In his poetry collection, Theodore M. Wandzilak, M.D. wanders between past and present in first-person pieces written in straightforward language. Themes include nostalgia, aging, mortality, and past romantic adventures.
Some poems sweetly combine sense of place with confirmation of emotional wisdom, as in “Ditch Plains Trailer Park,” which is set in Montauk and features a college student narrator and his mechanic uncle. The narrator seems to have gained appreciation for his uncle’s kindness, noting: “It is true what they say/ You will not be remembered by your material possessions/ But by how you made people feel.”
Many entries reflect on the narrator’s past, such as “People,” which explores the complexity of the individual in simple terms: “When I was young, I used to think/ That people were just one big moving part / I did not look at people very closely/ I just saw the forest and no individual trees/ I did not know that people were made of different parts.” The narrator claims to “see the big picture now.”
The most affecting poems are those that reveal Wandzilak’s world as an ophthalmologist confronting mortality. “A Routine” details one morning in which the speaker sees “a fresh grave being prepared.” Once in the office, numerical details such as lights being turned on “one by one” and the placing of “three pens” in the lab pocket give the scene tangible reality. He concludes with a specific story of a dear patient who died but had been “in the office last week.” Such references give readers a sense of the poet’s care for his patients, lending the collection a warm, humane framework.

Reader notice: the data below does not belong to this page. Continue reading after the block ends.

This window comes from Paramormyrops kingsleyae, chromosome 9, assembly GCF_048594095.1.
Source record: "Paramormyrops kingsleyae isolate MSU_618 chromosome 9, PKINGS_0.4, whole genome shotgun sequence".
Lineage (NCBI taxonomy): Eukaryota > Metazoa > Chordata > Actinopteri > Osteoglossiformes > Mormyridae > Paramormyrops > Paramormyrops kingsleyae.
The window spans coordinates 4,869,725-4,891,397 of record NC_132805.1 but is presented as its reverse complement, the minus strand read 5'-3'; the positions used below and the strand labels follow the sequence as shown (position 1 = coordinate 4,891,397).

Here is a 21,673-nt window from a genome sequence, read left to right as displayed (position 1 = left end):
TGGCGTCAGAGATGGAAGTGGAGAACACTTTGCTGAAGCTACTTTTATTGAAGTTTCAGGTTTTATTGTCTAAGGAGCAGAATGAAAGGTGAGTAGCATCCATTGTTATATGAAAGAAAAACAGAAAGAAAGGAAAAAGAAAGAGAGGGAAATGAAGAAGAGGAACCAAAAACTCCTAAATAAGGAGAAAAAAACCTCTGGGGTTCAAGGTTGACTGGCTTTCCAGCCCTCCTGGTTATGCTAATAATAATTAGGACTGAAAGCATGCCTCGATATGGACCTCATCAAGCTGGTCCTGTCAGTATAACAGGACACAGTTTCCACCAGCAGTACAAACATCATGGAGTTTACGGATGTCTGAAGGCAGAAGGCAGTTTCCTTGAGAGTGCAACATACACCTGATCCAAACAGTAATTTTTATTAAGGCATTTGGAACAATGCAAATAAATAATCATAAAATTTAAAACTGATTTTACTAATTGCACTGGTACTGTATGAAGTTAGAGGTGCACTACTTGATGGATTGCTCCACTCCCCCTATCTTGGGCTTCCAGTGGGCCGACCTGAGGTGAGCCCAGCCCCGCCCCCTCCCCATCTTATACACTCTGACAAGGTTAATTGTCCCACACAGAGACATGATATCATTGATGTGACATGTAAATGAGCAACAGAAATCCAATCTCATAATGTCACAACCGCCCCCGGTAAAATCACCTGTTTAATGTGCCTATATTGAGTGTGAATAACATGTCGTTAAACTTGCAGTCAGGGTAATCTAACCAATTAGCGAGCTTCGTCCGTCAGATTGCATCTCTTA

While often cheerful, many poems are somewhat bland and devoid of specific and engaging details. Overall, they lack the attention to musicality or variation in form that would intrigue fans of more sophisticated fare. Nonetheless, their appealing sense of place and time will engage some readers, perhaps especially those who grew up in the ‘60s.
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